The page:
U.S. ECONOMIC DATA DUE ON MONDAY

0830 NY Fed Manufacturing for May: Expected 23.90; prior 26.30

1000 NAHB Housing Market Index for May: Expected 83; prior 83

FOR CANADIAN MARKETS NEWS, CLICK ON CODES:

TSX market report [.TO]

Canadian dollar and bonds report [CAD/] [CA/]

Reuters global stocks poll for Canada

Canadian markets directory

($1= C$1.21)

 

(Reporting by Amal S in Bengaluru; Editing by Vinay Dwivedi)

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Britain’s pension fund USS invests 225 million euros in Spanish renewables

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British private pension fund Universities Superannuation Scheme (USS) said on Monday it has invested 225 million euros ($273 million) to take a 50% stake in Bruc Energy, which develops renewable energy projects in Spain and Portugal.

The inflow of cash into renewables in the Iberian peninsula is an encouraging sign for the industry after recent setbacks.

Renewable power group Opdenergy shelved an initial public offering two weeks ago citing “unstable conditions in markets” and shares of rival Econener plummeted 15% on their first day of trading a few days earlier.

Bruc Energy, which was created in Spain by Canadian pension fund OPTrust and Spanish businessman Juan Bejar, is planning to develop solar projects in Spain and Portugal for a total potential capacity of 4,000 megawatts.

“The long-term nature of solar and the steady returns make renewables attractive to a pension scheme needing to pay pensions for years to come”, Gavin Merchant, USS’s co-head of direct equity, said in a statement.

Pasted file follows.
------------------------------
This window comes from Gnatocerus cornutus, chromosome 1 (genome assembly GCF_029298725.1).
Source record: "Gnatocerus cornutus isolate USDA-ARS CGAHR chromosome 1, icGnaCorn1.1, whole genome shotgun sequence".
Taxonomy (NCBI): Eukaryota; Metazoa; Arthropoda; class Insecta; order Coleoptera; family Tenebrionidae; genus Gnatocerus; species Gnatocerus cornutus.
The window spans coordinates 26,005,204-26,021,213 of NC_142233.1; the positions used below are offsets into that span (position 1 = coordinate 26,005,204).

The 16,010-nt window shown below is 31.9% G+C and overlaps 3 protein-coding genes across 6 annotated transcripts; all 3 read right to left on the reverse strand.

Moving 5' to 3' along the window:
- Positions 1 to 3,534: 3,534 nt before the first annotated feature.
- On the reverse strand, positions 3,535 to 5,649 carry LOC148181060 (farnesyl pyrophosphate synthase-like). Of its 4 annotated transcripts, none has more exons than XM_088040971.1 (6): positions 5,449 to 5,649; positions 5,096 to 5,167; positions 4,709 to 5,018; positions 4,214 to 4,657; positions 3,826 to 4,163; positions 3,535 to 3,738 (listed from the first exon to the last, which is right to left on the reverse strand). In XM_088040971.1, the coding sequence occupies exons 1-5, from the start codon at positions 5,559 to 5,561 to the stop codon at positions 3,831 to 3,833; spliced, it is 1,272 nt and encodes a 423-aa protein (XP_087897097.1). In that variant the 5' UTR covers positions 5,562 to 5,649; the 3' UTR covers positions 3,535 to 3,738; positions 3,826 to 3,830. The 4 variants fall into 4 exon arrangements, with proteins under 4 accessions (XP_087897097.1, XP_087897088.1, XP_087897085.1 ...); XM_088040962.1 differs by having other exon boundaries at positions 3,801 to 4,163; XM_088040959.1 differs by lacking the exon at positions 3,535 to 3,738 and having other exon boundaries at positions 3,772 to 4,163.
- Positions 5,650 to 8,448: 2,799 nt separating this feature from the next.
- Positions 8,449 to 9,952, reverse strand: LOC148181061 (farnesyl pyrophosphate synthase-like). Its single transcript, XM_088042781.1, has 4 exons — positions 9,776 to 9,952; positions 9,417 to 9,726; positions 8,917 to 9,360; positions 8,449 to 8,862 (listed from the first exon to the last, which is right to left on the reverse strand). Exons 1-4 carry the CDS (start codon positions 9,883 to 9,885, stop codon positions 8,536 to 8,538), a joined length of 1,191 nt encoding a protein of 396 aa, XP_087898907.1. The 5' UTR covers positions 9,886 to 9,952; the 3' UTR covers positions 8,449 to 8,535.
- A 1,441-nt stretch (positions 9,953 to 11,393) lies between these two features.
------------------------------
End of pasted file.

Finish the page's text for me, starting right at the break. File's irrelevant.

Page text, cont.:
The transaction was advised by Royal Bank of Canada (RBC), Greenhill and Nomura.

($1 = 0.8229 euros)

 

(Reporting by Cristina Galán, editing by Inti Landauro and Emelia Sithole-Matarise)

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Canadian dollar moves to extend weekly win streak as oil rebounds

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Canadian dollar

The Canadian dollar strengthened against its U.S. counterpart on Friday and was on track for its seventh straight weekly gain as oil prices rose and domestic data added to evidence of robust economic growth in the first quarter.

Canadian factory sales rose 3.5% in March from February, led by the motor vehicle, petroleum and coal, and food product industries, while wholesale trade was up 2.8%, Statistics Canada said.

The price of oil, one of Canada‘s major exports, reversed some of the previous day’s sharp losses as stock markets strengthened, though gains were capped by the coronavirus situation in major oil consumer India and the restart of a fuel pipeline in the United States.

U.S. crude prices rose 1.2% to $64.61 a barrel, while the Canadian dollar was trading 0.6% higher at 1.2093 to the greenback, or 82.69 U.S. cents, moving back in reach of Wednesday’s 6-year peak at 1.2042.

For the week, the loonie was on track to gain 0.3%. It has climbed more than 5% since the start of the year, the biggest gain among G10 currencies, supported by surging commodity prices and a shift last month to a more hawkish stance by the Bank of Canada.

Still, BoC Governor Tiff Macklem said on Thursday if the currency continues to rise, it could create headwinds for exports and business investment as well as affecting monetary policy.

The U.S. dollar fell against a basket of major currencies, pressured by a recovery in risk appetite across markets after Federal Reserve officials helped calm concerns about a quick policy tightening in response to accelerating U.S. inflation.

Canadian government bond yields were lower across much of a flatter curve, with the 10-year down 2 basis points at 1.549%. On Thursday, it touched its highest intraday in eight weeks at 1.624%.

 

(Reporting by Fergal Smith; Editing by Nick Zieminski)